A Seiko 5 showcasing attributes of the sub brand, including a recessed crown at the 4 o'clock position and day-date complication

Seiko 5 is a sub brand that spawned with the introduction of the Seiko Sportsmatic 5 in 1963. Since then, many models have been introduced into the lineup, comprising a variety of different styles.

The name of the Seiko 5 sub brand is a reference to 5 attributes that any watch belonging to it would typically exhibit, those being:

  1. An automatic watch movement
  2. The day and the date displayed on the dial
  3. Water resistance to an acceptable degree
  4. A recessed crown at the 4 o'clock position
  5. A durable case and bracelet[30][31]

In spite of their association with the brand, not all of these characteristics are universal across the lineup, as certain models have omitted the Day-Date display (such as the SSA333) and/or the 4 o'clock positioning of the crown (such as the SRPG31K1 and the aforementioned SSA333).

Seiko released many models under the Seiko 5 sub brand, including large and small divers; watches featuring different strap options, such as leather, nylon, or steel; transparent, or sterile case-back versions; and many other variations.

Seiko Lord Matic

The Seiko Lord Matic series of wristwatches was a mid-range sub-luxury watch of the 1970s that featured design innovations such as faceted crystals, colorful dials and sporty bracelets.

Seiko Presage

The Seiko Presage series is an all-mechanical lineup, a step up from the entry-level Seiko 5 models. It has slightly more elaborate designs and complex movements, such as urushi-lacquer dials, and self-winding movements with power reserve indicators.[32] The Presage line watches are usually priced between US$200 to US$3,000.[33]

Seiko entered a cooperation with the traditional cloisonné maker Ando Cloisonné Company from Nagoya to produce the dial for the limited edition in 2018.[34][35]

Seiko Prospex

Seiko SKX007 dive watch

The Seiko Prospex series includes their professional series of watches such as their diving watches, which are typically ISO 6425 rated from 200 to 1000 metres of water resistance. Other watches in the Prospex line include field and pilot style watches.

In 2021, Akio Naito, President of the Seiko Watch Corporation,[36] said that enthusiasts' respect for the brand can "influence the wider range of consumers."[37] This influence can be seen in the Prospex range, where Seiko fans' nicknames resulted in the company eventually adopting these product names. For example, Seiko's own London boutique identifies the Prospex SPB191J1 watch using the fans' sobriquet: "Nicknamed 'Shogun' by fans, meaning Japanese 'Commander-in-chief', because of its strong looks."[38]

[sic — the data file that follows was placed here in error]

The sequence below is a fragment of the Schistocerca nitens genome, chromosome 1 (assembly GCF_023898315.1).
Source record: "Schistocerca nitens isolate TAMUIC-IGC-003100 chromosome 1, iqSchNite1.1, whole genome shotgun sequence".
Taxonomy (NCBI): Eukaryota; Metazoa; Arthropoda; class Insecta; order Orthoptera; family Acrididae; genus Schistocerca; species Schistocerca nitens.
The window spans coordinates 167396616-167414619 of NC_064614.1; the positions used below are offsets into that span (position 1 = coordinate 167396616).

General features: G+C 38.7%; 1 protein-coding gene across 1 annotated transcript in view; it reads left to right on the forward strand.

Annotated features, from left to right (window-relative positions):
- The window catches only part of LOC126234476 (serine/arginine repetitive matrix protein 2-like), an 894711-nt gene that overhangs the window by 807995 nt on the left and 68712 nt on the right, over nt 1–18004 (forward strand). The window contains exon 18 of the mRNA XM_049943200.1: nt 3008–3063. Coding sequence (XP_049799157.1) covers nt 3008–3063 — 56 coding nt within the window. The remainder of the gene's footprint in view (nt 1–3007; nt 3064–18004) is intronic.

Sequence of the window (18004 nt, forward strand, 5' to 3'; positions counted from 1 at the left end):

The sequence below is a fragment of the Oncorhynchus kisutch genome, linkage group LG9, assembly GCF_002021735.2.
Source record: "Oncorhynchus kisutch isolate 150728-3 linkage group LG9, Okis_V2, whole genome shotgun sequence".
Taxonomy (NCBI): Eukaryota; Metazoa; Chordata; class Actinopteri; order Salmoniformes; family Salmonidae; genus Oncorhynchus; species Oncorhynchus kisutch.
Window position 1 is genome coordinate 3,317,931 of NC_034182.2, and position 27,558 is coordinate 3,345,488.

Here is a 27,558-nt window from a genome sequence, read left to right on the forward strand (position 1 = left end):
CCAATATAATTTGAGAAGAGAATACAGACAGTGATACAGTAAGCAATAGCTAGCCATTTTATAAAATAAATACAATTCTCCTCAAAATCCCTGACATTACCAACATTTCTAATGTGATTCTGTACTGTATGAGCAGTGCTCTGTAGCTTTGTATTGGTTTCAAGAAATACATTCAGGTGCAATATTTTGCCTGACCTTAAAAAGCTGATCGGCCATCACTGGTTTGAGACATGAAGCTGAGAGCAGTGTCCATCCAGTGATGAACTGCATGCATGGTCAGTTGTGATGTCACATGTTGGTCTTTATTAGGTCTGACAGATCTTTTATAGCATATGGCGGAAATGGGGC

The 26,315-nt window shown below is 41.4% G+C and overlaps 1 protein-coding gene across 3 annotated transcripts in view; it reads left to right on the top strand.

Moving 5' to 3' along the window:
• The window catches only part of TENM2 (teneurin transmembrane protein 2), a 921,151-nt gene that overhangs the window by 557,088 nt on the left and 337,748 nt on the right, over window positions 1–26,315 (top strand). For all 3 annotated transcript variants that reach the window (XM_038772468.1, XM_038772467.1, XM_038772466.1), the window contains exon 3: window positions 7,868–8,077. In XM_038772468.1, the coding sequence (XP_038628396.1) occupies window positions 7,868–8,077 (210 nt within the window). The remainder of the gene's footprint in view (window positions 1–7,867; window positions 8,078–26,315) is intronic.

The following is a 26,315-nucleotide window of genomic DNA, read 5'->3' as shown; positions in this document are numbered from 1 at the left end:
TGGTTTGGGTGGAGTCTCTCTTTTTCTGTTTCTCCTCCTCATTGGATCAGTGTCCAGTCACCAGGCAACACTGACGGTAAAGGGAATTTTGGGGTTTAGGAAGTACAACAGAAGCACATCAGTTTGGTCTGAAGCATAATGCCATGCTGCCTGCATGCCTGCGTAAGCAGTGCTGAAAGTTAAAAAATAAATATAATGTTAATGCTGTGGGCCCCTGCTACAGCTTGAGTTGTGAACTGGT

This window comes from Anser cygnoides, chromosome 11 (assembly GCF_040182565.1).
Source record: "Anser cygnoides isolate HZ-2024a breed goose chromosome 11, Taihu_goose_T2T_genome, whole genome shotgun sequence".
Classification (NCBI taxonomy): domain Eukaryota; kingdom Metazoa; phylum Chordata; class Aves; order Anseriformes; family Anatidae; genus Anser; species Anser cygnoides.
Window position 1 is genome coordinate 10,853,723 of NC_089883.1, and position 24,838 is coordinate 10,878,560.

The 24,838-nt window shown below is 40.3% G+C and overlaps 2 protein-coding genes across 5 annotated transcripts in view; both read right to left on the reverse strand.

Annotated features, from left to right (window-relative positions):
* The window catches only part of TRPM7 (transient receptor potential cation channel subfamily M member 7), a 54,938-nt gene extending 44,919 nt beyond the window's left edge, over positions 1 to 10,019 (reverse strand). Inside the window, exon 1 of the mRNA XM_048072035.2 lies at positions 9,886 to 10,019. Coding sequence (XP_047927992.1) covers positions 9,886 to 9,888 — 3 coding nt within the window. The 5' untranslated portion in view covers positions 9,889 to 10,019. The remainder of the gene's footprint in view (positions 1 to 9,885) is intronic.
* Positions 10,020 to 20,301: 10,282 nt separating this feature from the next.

Grand Seiko

Prior to 1960, to challenge the status of Swiss watches and change the perception of Japanese watches, Daini Seikosha and Suwa began the discussion of a product line that can match the quality of Swiss watches under the suggestion of the parent company. At the time, Suwa Seikosha Co. was in charge of manufacturing men's watches, so it was decided that Suwa would produce the first Grand Seiko.

The first Grand Seiko, released in 1960, was based on Seiko's previous high-end watch, CROWN. This Grand Seiko has a 25-jewel, manual-winding, 3180 caliber, and its production was limited to 36,000 units. The watch was also the first chronometer-grade watch manufactured in Japan and was based on Seiko's own chronometer standard.[39]

Some Grand Seiko timepieces also incorporate the company's Spring Drive movement, a movement that is a combination of both automatic and quartz timekeeping methods, leading to unparalleled accuracy in the world of automatic wristwatches. The most famous example is the SBGA011 Grand Seiko "Snowflake", housing the 9R Spring Drive movement.

With the repositioning of Grand Seiko from a Seiko subbrand to an independent brand in 2017, Grand Seiko aimed to transition to a true luxury brand. In 2022, 'Kodo Constant-Force Tourbillon SLGT 003', featuring the world's first combination tourbillon and constant-force mechanism on the same axis, was released, priced at 370,000 euros.[40]

Design style

Grand Seiko SBGW231

The design language of the Grand Seiko was set in 1967, with the creation of Grand Seiko 44GS. The 44GS set the ground for all future Grand Seiko with nine elements. These elements help improve the legibility of the watch under different situations, and create a sharp, crisp visual impression:[41]

  1. Double width index at 12 o'clock
  2. Multi-faceted rectangular markers
  3. Highly polished bezel
  4. Highly polished planes and two-dimensional surface
  5. Half recessed crown
  6. Flat dial
  7. Multi-faceted hour and minute hands
  8. Curved side line
  9. Reverse slanted bezel wall and case side
  10. Dress style with simple but beautiful design
  11. Zaratsu polishing

King Seiko